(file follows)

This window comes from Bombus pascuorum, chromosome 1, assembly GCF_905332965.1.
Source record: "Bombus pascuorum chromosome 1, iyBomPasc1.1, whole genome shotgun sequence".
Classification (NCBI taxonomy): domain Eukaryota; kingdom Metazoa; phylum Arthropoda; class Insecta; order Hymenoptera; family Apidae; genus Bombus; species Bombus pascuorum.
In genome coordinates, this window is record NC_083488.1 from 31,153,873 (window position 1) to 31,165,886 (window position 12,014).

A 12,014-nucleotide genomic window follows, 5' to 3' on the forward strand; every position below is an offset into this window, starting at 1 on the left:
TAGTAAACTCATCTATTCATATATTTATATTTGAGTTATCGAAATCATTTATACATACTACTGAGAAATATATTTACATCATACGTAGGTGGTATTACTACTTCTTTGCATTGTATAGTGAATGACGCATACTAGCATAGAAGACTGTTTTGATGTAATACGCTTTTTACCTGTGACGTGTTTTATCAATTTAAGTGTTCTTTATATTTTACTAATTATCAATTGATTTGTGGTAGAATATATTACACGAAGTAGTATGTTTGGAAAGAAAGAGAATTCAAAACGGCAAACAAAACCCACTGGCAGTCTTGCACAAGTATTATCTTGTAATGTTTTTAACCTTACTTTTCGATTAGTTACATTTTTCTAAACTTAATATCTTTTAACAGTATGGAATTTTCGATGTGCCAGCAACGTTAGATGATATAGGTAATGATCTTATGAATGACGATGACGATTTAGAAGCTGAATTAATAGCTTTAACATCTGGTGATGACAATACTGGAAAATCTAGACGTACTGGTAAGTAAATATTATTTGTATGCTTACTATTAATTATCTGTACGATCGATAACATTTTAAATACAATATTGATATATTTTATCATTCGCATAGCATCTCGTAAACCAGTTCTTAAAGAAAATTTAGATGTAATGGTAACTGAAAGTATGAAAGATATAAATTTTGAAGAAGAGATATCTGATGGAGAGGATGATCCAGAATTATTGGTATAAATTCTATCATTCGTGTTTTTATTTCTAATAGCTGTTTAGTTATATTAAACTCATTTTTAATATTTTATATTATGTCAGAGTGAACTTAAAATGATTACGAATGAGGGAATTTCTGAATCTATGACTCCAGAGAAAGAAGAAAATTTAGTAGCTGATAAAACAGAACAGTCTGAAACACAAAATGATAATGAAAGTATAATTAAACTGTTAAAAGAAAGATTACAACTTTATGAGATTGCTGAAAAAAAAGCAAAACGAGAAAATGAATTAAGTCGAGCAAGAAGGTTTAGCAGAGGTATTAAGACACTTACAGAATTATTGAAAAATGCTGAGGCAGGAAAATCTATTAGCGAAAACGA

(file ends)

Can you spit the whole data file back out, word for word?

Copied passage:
This window comes from Bombus pascuorum, chromosome 1, assembly GCF_905332965.1.
Source record: "Bombus pascuorum chromosome 1, iyBomPasc1.1, whole genome shotgun sequence".
Classification (NCBI taxonomy): domain Eukaryota; kingdom Metazoa; phylum Arthropoda; class Insecta; order Hymenoptera; family Apidae; genus Bombus; species Bombus pascuorum.
In genome coordinates, this window is record NC_083488.1 from 31,153,873 (window position 1) to 31,165,886 (window position 12,014).

A 12,014-nucleotide genomic window follows, 5' to 3' on the forward strand; every position below is an offset into this window, starting at 1 on the left:
TAGTAAACTCATCTATTCATATATTTATATTTGAGTTATCGAAATCATTTATACATACTACTGAGAAATATATTTACATCATACGTAGGTGGTATTACTACTTCTTTGCATTGTATAGTGAATGACGCATACTAGCATAGAAGACTGTTTTGATGTAATACGCTTTTTACCTGTGACGTGTTTTATCAATTTAAGTGTTCTTTATATTTTACTAATTATCAATTGATTTGTGGTAGAATATATTACACGAAGTAGTATGTTTGGAAAGAAAGAGAATTCAAAACGGCAAACAAAACCCACTGGCAGTCTTGCACAAGTATTATCTTGTAATGTTTTTAACCTTACTTTTCGATTAGTTACATTTTTCTAAACTTAATATCTTTTAACAGTATGGAATTTTCGATGTGCCAGCAACGTTAGATGATATAGGTAATGATCTTATGAATGACGATGACGATTTAGAAGCTGAATTAATAGCTTTAACATCTGGTGATGACAATACTGGAAAATCTAGACGTACTGGTAAGTAAATATTATTTGTATGCTTACTATTAATTATCTGTACGATCGATAACATTTTAAATACAATATTGATATATTTTATCATTCGCATAGCATCTCGTAAACCAGTTCTTAAAGAAAATTTAGATGTAATGGTAACTGAAAGTATGAAAGATATAAATTTTGAAGAAGAGATATCTGATGGAGAGGATGATCCAGAATTATTGGTATAAATTCTATCATTCGTGTTTTTATTTCTAATAGCTGTTTAGTTATATTAAACTCATTTTTAATATTTTATATTATGTCAGAGTGAACTTAAAATGATTACGAATGAGGGAATTTCTGAATCTATGACTCCAGAGAAAGAAGAAAATTTAGTAGCTGATAAAACAGAACAGTCTGAAACACAAAATGATAATGAAAGTATAATTAAACTGTTAAAAGAAAGATTACAACTTTATGAGATTGCTGAAAAAAAAGCAAAACGAGAAAATGAATTAAGTCGAGCAAGAAGGTTTAGCAGAGGTATTAAGACACTTACAGAATTATTGAAAAATGCTGAGGCAGGAAAATCTATTAGCGAAAACGA